Aside from COVID-19 prevention methods, countries are relying on widespread immunity which can be achieved through vaccination.

However, people were reminded that the vaccine alone will not be enough to eradicate COVID-19.

“Current evidence shows that the existing COVID-19 vaccines are effective at stopping disease, especially severe disease, but we still don’t know if they prevent people from becoming infected with the virus,” said Dr. Takeshi Kasai, regional director for WHO Western Pacific.

“This means that being vaccinated will stop you from getting very sick, but it may not prevent you from passing the virus onto others,” Kasai said.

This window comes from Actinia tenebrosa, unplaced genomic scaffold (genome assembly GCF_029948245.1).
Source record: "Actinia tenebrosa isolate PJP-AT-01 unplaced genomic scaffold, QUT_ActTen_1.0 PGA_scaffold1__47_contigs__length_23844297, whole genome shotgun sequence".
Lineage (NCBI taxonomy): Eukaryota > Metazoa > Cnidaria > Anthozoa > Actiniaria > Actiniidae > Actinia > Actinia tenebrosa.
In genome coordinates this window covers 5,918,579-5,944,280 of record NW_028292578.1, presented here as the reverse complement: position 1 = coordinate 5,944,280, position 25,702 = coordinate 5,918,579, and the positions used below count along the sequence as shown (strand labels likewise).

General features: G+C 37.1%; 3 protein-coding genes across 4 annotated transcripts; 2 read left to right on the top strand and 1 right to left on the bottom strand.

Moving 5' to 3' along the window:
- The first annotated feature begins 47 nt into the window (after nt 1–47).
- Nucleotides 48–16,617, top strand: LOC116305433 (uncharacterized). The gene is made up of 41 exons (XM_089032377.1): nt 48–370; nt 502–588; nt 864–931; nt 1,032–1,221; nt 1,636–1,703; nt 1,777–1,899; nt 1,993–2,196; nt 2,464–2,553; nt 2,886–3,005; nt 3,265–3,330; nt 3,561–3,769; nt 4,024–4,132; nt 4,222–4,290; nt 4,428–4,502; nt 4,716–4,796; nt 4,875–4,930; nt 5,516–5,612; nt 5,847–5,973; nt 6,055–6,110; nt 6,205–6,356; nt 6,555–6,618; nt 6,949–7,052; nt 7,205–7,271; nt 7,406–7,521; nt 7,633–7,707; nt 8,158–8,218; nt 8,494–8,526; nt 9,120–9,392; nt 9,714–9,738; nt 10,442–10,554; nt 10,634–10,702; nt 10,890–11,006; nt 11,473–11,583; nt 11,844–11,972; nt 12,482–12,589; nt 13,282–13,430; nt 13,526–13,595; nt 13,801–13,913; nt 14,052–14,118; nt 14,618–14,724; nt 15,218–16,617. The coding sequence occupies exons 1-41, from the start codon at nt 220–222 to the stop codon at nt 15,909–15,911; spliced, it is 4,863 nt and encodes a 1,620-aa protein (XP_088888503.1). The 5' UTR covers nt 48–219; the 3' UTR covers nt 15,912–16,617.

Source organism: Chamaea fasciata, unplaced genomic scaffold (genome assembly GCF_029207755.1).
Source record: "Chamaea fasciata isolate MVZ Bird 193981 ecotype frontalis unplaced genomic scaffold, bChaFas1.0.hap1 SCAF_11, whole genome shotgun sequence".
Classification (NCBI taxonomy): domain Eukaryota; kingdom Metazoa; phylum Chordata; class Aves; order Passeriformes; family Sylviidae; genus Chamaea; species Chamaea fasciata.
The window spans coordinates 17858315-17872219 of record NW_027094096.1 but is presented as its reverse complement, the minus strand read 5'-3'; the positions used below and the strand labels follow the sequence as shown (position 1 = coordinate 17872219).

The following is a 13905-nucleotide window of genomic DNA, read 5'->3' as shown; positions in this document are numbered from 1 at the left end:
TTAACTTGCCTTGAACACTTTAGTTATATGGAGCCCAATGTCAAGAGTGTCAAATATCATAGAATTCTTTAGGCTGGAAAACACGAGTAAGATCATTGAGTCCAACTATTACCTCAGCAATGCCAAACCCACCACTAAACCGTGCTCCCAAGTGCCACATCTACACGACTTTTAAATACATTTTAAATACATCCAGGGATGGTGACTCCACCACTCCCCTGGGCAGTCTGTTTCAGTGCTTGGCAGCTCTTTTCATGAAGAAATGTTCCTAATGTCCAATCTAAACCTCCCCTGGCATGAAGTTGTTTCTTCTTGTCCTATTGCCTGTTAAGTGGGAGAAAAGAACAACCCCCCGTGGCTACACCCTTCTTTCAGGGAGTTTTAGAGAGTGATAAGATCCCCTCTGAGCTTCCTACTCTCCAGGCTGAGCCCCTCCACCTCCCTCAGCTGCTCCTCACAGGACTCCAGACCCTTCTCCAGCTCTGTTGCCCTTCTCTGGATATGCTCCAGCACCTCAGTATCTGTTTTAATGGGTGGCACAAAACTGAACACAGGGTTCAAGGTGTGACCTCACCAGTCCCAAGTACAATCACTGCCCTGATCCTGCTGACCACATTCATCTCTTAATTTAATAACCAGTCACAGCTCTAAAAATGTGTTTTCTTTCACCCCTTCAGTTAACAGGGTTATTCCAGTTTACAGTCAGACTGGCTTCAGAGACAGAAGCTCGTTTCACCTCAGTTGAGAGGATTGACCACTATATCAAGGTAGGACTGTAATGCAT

“It is also the case that while these new vaccines are very promising, no vaccine is 100% effective,” he added.

Vaccinations should be paired with other measures in order to make progress in stopping the transmission of the virus.

For epidemiologist Brilliant, huge disparities in vaccine supply and rollout between countries have dealt the dream of herd immunity a fatal blow.

“Among humans, global herd immunity, once promoted as a singular solution, is unreachable,” said Brilliant.

“Most countries simply don’t have enough vaccines to go around, and even in the lucky few with an ample supply, too many people are refusing to get the shot,” the epidemiologist said.

“The world cannot wait for herd immunity to contain the pandemic,” he said. “For one thing, vaccination is proceeding too slowly. It is taking too long to produce and deliver sufficient supplies of vaccines and a sizable global anti-vaccine movement is dampening demand for them.”

“For another thing, there has been a constant flow of new variants of the virus, threatening the progress that has been made with vaccines and diagnostics,” he added.